What are APR, EAR and AER interest rates and what do they mean for your money?

Do you know the difference between APR and EAR interest? What about AER vs gross interest? There are lots of acronyms to get your head around when it comes to interest rates.
Mathew Megens
July 10, 2024
min read

If you don’t know what they are, it can be tempting to ignore them and hope for the best. But taking that approach could cost you money. For example, you might accidentally take a loan with a higher interest rate than anticipated and have to pay back a lot more than planned. Or, you might put your money in an account with a lower interest rate and miss out on earning extra money every year.

When it comes to banking, interest rates aren’t everything as some banks might compensate for a lower interest rate with other perks such as cashback offers or member rewards. However, it’s important to be aware of the terminology so that you can make an informed decision about where to put your money. And if you do have some debt, knowing how much you are paying will help you work out what the best repayment option is for you. With all the facts at your fingertips, managing money becomes a lot less stressful.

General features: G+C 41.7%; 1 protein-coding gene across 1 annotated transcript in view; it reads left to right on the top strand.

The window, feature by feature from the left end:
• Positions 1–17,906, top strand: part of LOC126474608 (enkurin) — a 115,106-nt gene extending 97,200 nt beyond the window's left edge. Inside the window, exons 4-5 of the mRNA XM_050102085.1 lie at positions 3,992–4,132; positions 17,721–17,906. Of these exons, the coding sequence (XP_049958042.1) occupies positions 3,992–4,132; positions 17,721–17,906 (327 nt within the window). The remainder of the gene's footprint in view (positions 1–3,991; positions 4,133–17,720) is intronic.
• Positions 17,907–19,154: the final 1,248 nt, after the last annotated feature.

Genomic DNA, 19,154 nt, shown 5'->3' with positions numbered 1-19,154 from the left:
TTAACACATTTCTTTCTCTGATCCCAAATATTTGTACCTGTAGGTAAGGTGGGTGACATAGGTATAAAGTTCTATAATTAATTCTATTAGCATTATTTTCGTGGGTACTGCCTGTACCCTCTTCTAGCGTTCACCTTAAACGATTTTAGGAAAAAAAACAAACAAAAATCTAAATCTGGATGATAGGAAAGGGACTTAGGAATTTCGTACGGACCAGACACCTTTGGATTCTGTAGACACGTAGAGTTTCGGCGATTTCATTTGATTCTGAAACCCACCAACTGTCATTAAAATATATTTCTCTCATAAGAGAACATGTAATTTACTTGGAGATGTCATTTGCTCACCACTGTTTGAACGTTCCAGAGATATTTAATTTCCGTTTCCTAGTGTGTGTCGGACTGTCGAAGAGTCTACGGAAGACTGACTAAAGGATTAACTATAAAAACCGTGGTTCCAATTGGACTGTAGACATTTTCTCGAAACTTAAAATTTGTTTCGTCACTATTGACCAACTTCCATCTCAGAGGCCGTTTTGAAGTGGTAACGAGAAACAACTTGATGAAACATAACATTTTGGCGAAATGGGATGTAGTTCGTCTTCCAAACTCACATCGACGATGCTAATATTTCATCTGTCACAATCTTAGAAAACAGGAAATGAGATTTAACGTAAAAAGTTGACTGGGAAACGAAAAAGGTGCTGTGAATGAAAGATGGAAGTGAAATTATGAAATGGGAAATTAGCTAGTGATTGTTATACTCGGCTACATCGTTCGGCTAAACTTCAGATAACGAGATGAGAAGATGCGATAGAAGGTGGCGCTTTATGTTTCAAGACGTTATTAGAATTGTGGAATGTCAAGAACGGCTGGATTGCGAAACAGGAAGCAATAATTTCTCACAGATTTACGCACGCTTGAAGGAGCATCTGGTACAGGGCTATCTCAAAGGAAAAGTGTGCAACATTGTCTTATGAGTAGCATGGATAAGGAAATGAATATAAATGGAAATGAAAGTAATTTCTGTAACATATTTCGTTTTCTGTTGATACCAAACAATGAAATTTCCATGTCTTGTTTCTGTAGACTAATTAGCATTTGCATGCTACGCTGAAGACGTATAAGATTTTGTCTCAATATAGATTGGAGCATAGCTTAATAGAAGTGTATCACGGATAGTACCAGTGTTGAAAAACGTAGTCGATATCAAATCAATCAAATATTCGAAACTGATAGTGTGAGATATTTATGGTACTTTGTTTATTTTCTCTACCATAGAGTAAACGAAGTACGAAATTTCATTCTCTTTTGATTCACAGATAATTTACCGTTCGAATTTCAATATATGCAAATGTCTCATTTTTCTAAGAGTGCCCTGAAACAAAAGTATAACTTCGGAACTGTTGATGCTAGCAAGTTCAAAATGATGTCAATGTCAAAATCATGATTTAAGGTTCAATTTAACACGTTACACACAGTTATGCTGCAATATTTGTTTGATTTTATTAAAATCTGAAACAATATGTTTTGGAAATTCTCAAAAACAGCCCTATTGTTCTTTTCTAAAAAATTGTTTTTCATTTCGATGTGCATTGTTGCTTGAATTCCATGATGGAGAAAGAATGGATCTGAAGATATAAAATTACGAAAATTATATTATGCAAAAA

Here we’ll go through what you need to know about APR, EAR and AER; what they are, what you need to use for borrowing and saving money, and what they might mean for you.

What is APR? 

APR, which stands for Annual Percentage Rate, is something to be aware of if you’re borrowing money, perhaps on a credit card or a loan. It's basically the yearly cost of borrowing money, including interest and fees.

All lenders must tell you what an APR is before you sign a credit agreement. And you need to look at it clearly because it might differ from the “representative APR” that you saw advertised on TV or online. A "representative APR” means at least 51% of borrowers will get a rate equal to or lower than that number. The rest might be offered a higher APR based on their creditworthiness, which often means more fees for those with a lower credit rating.

How to calculate APR

Many banks and loan providers have calculators and other tools to help you figure out how much you need to pay back, but let’s say you want to borrow £1,000 over 12 months, and you’re offered an APR of 13%. To figure out how much you will pay on top of the loan, you need to find out how much 13% of £1,000 is. Then, once you know the amount of interest you’ll pay, you can add it to the amount you originally borrowed. That’s how much your loan will be over a year. In this example, monthly repayments will be £1130/12, or £94.17.

What is EAR?

EAR interest means Effective Annual Rate. It’s used for loans to show the true cost of borrowing to reflect the compounding of interest. This is important because compounded interest means interest is earned on the initial amount borrowed and on any accumulated interest.